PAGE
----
The Center of Attention

5 Feb

In the 2008 NFL draft, eight left tackles were selected in the first round.   That’s some big money for some very big men. The right-handed quarterbacks whose blindside they would eventually protect would argue that it was money well spent.

blindside (crazyyh)

In the picture above, #76 (dark jersey) is the left offensive tackle who is protecting the quarterback’s blindside (#8) – the side he cannot see – from a defensive player’s “pass rush” from off the “edge”.

But football has changed. The advent of wide-open, quick-strike passing attacks have altered perceptions and, in many cases, reality.

In spread offenses, the ball is coming out faster.  Instead of three or more seconds, quarterbacks are getting their passes out in about two seconds.  That’s not enough time for a pass rush coming off the edge to pressure a quarterback, let along sack them. As a consequence, offensive linemen don’t need to hold their blocks as long as before and the need for a great and dominant left tackle to protect a right-handed quarterback’s backside from assault has diminished.

That need has now switched to the center of the offensive line.

Instead of slow-developing looping stunts that are designed to confuse the offensive line, defenses now attack in much quicker straight lines and in the shortest distance available: up the middle. The idea is to get in the quarterback’s face as fast as possible.  As a result, the designation, “most valuable lineman”, has shifted from the left tackle to the maulers in the middle: the center and the two guards.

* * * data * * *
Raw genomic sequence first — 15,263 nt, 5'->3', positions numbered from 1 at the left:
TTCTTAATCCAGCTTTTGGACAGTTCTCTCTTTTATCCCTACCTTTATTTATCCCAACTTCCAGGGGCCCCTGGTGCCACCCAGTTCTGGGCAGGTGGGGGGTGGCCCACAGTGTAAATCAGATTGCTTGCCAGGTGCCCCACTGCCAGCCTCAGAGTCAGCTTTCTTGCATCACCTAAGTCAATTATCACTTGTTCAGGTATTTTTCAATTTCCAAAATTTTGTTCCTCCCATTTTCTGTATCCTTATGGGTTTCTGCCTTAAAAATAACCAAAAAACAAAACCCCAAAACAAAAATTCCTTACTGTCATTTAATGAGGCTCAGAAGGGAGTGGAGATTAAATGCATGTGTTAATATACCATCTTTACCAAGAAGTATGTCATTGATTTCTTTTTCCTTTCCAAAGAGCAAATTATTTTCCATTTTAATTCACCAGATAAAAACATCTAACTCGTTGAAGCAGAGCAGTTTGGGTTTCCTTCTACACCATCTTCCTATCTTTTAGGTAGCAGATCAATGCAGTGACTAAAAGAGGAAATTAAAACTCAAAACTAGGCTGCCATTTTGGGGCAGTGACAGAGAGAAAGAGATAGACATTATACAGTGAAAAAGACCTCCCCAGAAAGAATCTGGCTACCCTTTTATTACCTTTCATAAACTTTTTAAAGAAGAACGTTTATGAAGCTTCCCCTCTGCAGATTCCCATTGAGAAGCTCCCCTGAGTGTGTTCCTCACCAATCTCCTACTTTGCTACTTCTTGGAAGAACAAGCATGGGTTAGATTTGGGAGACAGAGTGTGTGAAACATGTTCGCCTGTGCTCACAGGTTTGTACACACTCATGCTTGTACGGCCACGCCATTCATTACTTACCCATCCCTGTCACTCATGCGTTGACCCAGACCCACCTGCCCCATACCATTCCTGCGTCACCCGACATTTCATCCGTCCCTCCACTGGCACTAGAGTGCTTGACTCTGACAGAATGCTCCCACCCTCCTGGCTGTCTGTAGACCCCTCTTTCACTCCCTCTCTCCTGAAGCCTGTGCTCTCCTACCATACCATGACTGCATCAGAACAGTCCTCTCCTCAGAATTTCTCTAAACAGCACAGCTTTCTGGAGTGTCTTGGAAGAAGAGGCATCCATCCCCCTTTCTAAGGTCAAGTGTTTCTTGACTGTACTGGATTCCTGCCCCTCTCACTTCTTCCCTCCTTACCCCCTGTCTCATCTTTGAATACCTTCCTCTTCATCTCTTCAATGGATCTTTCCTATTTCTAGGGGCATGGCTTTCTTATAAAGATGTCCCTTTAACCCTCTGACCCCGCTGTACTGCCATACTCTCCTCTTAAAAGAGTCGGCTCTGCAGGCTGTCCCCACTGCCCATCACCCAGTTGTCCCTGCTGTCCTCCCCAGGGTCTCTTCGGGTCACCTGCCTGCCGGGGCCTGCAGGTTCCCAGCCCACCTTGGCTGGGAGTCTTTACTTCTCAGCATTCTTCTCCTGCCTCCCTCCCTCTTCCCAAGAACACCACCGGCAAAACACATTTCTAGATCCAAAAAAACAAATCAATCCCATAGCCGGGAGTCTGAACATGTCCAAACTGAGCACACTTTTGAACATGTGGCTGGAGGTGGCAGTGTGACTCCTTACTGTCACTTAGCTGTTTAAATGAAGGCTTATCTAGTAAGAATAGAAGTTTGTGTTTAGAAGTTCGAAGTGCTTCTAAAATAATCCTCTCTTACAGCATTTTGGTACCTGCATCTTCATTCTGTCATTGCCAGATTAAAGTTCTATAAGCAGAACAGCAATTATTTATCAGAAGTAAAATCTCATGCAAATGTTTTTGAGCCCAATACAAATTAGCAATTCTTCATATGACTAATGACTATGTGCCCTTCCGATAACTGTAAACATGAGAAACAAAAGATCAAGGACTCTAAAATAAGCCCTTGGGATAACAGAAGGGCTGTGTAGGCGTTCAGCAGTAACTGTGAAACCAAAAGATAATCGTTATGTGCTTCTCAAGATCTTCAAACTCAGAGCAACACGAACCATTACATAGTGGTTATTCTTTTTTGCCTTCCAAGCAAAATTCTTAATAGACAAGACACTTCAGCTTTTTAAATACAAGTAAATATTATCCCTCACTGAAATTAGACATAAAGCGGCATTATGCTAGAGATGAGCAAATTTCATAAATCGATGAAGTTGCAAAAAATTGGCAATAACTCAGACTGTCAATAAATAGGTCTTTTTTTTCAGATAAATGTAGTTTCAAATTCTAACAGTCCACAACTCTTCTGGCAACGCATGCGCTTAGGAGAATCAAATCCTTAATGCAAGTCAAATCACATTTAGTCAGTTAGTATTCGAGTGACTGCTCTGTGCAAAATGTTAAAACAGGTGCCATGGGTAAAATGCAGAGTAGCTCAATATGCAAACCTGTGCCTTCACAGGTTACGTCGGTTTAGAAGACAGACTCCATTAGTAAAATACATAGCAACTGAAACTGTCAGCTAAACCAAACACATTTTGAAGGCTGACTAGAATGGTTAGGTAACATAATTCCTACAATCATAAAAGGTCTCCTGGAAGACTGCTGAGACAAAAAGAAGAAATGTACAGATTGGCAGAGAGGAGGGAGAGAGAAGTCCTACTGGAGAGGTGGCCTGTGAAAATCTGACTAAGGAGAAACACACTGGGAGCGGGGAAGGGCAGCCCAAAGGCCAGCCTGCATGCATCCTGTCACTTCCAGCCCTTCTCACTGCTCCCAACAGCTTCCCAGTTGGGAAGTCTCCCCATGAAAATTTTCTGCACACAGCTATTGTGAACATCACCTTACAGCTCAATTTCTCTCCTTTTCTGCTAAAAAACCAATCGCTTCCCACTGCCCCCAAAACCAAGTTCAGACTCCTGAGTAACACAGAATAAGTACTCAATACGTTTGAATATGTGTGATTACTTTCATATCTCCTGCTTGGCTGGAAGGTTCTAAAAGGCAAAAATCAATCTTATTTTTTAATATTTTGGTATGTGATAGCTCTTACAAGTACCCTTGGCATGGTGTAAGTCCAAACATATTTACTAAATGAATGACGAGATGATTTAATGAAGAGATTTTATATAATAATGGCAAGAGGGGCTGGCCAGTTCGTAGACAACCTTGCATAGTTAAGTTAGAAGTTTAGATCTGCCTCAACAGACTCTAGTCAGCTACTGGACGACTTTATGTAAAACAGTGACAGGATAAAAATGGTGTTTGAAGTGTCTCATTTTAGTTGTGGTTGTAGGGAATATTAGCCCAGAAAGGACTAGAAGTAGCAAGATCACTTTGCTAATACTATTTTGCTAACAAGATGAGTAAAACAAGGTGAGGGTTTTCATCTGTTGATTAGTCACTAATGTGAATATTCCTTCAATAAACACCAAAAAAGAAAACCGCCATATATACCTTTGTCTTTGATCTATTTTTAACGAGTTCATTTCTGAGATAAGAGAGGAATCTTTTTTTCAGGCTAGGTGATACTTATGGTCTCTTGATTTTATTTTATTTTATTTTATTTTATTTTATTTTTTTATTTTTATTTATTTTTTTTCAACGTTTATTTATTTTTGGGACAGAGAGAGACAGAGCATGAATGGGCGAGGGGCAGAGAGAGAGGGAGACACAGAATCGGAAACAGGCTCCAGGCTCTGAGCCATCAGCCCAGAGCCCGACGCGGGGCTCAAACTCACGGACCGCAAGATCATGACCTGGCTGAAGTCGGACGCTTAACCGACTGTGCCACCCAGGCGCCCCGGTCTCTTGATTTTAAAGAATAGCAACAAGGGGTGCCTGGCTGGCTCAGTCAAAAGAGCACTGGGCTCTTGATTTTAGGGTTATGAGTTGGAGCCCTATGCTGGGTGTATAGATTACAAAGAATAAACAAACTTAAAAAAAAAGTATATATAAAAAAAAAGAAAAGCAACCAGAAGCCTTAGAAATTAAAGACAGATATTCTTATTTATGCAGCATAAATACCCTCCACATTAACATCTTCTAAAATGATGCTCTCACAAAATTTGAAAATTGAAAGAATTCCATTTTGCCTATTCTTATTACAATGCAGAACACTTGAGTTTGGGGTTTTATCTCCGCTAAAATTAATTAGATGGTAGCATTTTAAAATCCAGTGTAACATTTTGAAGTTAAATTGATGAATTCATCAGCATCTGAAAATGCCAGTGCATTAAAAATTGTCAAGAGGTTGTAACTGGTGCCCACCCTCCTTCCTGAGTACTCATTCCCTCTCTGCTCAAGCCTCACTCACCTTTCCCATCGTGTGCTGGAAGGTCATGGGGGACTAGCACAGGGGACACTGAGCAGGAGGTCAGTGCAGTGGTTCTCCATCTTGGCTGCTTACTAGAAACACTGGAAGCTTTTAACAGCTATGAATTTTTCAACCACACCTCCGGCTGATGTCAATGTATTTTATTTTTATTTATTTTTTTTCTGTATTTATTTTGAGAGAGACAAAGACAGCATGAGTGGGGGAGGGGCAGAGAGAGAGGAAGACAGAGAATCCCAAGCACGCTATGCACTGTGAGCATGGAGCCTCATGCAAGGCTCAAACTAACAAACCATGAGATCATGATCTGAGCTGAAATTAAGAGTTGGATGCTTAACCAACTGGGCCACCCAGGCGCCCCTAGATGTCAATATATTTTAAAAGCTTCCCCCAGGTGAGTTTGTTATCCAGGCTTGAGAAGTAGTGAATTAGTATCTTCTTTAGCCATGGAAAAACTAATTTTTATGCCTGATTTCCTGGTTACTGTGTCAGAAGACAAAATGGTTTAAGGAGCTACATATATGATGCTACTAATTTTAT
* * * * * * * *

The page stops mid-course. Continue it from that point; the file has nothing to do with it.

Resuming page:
Instead of the blindside, they protect a quarterback’s frontside.

Maulers_Center of Attention3

middle of the line (Terry Sosnowich)

In fact, it is now generally agreed that, because of the multiple roles he plays, the most valuable offensive lineman is the player at the heart of the line: the center.

In a precision spread attack, he is routinely asked to make a shotgun snap while simultaneously blocking a fast and powerful nose tackle who is lined up inches from his face and exploding into him on the movement of the ball.

No easy task.

nose tackle (Janelle Shepherd)

In the picture above, the center is the player (dark jersey) handling the ball.  The nose tackle is the defensive lineman opposite him.  Notice how close the nose tackle aligns to the ball.  The center must snap the ball shotgun-style to the quarterback and, at the same time, engage and block the nose tackle.

But in addition to the speed and strength he needs to perform his physical duties, the center also has to be smart.  Real smart.  Prior to every snap, he analyzes the defensive front and decides what blocking scheme the offensive line will use to defeat their attack.

Before each play you will see him pointing to the defense.  Most often he is identifying who is the middle linebacker and based on that defender’s position, the center is making the “line call”.  If he’s wrong, the play can get blown up or, worse, someone, like the quarterback, can be injured.

Again, no easy task.

center pointing2 (annarbor.com)

There was a time not too long ago when all eyes were focused on the battle between the left tackle and the edge defender rushing from that side.  It’s still a critical match up.  People still want to see the quarterback get “blindsided”.

Anymore, though, your attention should be turned to the center of the offensive line, to the player hunkered down behind the ball.  That’s where the action is; where many games are decided; there in the middle of the line.

center of the line (dailykiffRAW)

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